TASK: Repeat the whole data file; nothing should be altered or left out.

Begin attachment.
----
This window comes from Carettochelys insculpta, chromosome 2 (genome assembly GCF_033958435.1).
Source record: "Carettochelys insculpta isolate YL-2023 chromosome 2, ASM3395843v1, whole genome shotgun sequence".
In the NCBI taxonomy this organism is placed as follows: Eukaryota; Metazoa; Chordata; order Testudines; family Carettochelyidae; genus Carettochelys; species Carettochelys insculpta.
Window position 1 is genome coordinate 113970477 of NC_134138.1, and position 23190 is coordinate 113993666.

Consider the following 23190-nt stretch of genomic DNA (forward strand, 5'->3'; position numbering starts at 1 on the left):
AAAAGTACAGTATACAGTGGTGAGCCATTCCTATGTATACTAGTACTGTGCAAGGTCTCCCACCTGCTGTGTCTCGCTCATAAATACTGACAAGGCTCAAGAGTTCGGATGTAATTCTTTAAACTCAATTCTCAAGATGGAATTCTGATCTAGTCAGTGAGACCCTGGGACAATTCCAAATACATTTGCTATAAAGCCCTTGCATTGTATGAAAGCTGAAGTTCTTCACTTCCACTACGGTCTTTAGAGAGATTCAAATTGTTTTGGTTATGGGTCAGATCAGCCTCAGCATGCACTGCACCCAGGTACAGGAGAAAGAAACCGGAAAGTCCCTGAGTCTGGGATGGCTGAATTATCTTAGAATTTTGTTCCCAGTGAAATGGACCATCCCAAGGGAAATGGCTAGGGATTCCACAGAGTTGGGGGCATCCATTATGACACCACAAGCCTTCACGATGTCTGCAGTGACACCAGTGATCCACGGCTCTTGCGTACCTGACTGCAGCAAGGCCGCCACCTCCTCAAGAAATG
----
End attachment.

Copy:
This window comes from Carettochelys insculpta, chromosome 2 (genome assembly GCF_033958435.1).
Source record: "Carettochelys insculpta isolate YL-2023 chromosome 2, ASM3395843v1, whole genome shotgun sequence".
In the NCBI taxonomy this organism is placed as follows: Eukaryota; Metazoa; Chordata; order Testudines; family Carettochelyidae; genus Carettochelys; species Carettochelys insculpta.
Window position 1 is genome coordinate 113970477 of NC_134138.1, and position 23190 is coordinate 113993666.

Consider the following 23190-nt stretch of genomic DNA (forward strand, 5'->3'; position numbering starts at 1 on the left):
AAAAGTACAGTATACAGTGGTGAGCCATTCCTATGTATACTAGTACTGTGCAAGGTCTCCCACCTGCTGTGTCTCGCTCATAAATACTGACAAGGCTCAAGAGTTCGGATGTAATTCTTTAAACTCAATTCTCAAGATGGAATTCTGATCTAGTCAGTGAGACCCTGGGACAATTCCAAATACATTTGCTATAAAGCCCTTGCATTGTATGAAAGCTGAAGTTCTTCACTTCCACTACGGTCTTTAGAGAGATTCAAATTGTTTTGGTTATGGGTCAGATCAGCCTCAGCATGCACTGCACCCAGGTACAGGAGAAAGAAACCGGAAAGTCCCTGAGTCTGGGATGGCTGAATTATCTTAGAATTTTGTTCCCAGTGAAATGGACCATCCCAAGGGAAATGGCTAGGGATTCCACAGAGTTGGGGGCATCCATTATGACACCACAAGCCTTCACGATGTCTGCAGTGACACCAGTGATCCACGGCTCTTGCGTACCTGACTGCAGCAAGGCCGCCACCTCCTCAAGAAATG